Cloud Security Adoption: Healthcare and Pharmaceutical Lead the Way

When it comes to Cloud Security adoption, the healthcare and pharmaceutical industries lead the way according to a recent survey by CipherCloud, an industry leading provider of secure cloud services.

Both industries are required to implement safeguards – under the Health Insurance Portability and Accountability Act (HIPAA) – to ensure that Protected Health Information is kept private and confidential, which according to the report is the reason why cloud security adoption is so important and uptake has been so high in these industries.

Healthcare and pharmaceuticals have been grouped together in the report, and account for 38% of companies which have chosen to store data securely in the cloud. The banking and finance industry is second, accounting for 25% of companies, with telecommunications third (16%) and the Government in fourth spot (9%).

HIPAA does not demand that PHI is encrypted while at rest, although data encryption is an addressable area. If covered-organizations decide not to encrypt data, they must document the reasons why, along with the alternative safeguards that are being used in its place to keep PHI secure.

For cloud storage however, data encryption is important. 49% of companies surveyed claimed that this is the primary method used to secure PHI in the cloud, although alongside data encryption, administrative controls must be put in place, which according to the report “include the organization’s ability to control access to the encryption keys and preserve search, sort and filtering functions.”

The authors of the report explain that state and federal regulations covering cloud storage are varied, but “the common theme is to ensure both the data at rest within the cloud application and associated data workflows are protected, which enables these organizations to launch new service portals and provide improved methods for sharing information.”

The report identifies a number of different challenges when it comes to cloud security: Compliance with industry regulations, maintaining privacy and being able to conduct audits are the main problem areas, accounting for around 2/3 of security challenges that have so far been identified.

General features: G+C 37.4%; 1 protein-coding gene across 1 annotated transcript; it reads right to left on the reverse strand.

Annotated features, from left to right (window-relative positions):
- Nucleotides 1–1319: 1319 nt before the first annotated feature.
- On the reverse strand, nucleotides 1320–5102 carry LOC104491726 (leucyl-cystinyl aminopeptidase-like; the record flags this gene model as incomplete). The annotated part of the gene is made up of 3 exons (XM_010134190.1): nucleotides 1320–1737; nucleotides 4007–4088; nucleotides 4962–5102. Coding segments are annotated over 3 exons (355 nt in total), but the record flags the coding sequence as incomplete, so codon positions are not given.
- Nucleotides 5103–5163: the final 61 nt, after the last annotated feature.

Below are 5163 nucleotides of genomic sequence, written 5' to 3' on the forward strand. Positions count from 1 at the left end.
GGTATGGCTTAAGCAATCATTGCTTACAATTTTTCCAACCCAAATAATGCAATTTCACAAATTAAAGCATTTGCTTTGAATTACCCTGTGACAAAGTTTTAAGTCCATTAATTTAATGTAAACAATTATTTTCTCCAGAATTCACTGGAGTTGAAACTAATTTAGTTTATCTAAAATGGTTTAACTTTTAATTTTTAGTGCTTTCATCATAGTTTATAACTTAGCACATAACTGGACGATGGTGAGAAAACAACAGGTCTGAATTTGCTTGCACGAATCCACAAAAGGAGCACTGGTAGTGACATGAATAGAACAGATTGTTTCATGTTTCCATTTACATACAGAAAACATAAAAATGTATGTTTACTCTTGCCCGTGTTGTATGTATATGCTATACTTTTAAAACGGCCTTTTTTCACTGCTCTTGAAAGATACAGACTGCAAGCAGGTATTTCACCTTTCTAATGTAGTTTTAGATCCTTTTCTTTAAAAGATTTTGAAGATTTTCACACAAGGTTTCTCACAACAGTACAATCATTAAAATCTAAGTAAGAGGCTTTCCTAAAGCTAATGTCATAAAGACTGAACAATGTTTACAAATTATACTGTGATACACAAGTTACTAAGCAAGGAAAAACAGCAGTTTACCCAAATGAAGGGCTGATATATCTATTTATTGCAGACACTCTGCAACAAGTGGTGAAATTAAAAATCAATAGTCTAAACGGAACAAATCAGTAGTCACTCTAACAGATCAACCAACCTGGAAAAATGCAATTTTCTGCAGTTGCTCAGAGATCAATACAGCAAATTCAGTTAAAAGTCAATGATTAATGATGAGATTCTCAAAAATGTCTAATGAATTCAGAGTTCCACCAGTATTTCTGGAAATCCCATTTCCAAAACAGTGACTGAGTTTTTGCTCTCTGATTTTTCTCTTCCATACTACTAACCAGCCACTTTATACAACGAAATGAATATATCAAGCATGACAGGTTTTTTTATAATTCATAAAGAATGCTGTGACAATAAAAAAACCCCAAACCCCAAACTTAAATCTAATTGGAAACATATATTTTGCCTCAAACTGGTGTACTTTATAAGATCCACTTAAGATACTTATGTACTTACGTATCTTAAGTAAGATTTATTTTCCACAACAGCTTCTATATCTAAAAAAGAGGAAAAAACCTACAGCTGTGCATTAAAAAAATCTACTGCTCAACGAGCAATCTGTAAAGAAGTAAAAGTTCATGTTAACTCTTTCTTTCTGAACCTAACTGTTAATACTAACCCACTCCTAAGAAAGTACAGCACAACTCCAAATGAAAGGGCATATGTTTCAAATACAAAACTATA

The Cloud and HIPAA Compliance

The healthcare industry may lead the way in cloud security adoption, but many organizations are concerned about the security of data stored in the cloud, and whether it is possible to use cloud platforms and remain HIPAA-compliance.

Provided care is taken to protect data and HIPAA-compliant cloud platforms are used, the cloud can be a highly convenient solution. Use of cloud services can reduce operational costs and improve efficiency, while the physical space that needs to be dedicated to secure on-site data storage can instead be used for revenue generating purposes.

A number of cloud providers have now developed products – Software as a service (SaaS), Platform as a service (PaaS) and Infrastructure as a service (IaaS) – that incorporate all the required safeguards to protect sensitive data as required under HIPAA.

However, any organization looking to take advantage of the cloud must ensure that their provider understands HIPAA requirements. The provision of services to HIPAA-covered entities makes the provider a Business Associate, and as such they too will be covered by HIPAA Rules. A comprehensive Business Associate Agreement must therefore be signed with the provider of the services.

The Omnibus Rule, which was introduced in 2013, makes Business Associates accountable for their actions – or lack of them – and financial penalties can be issued for non-compliance, especially if it leads to a breach of protected data. Business Associates can also be audited by the OCR and assessed for HIPAA-compliance.

It is therefore not enough to get a BAA signed. Efforts must also be made to ensure the cloud service provider understands everything that is required of them, the importance of keeping PHI secure at all times and that they agree to implement the appropriate access controls to restrict who is able to view the data. It does not matter if the organization is required to view or accesses PHI. The controls must be put in place regardless.

Author: Steve Alder has many years of experience as a journalist, and comes from a background in market research. He is a specialist on legal and regulatory affairs, and has several years of experience writing about HIPAA. Steve holds a B.Sc. from the University of Liverpool.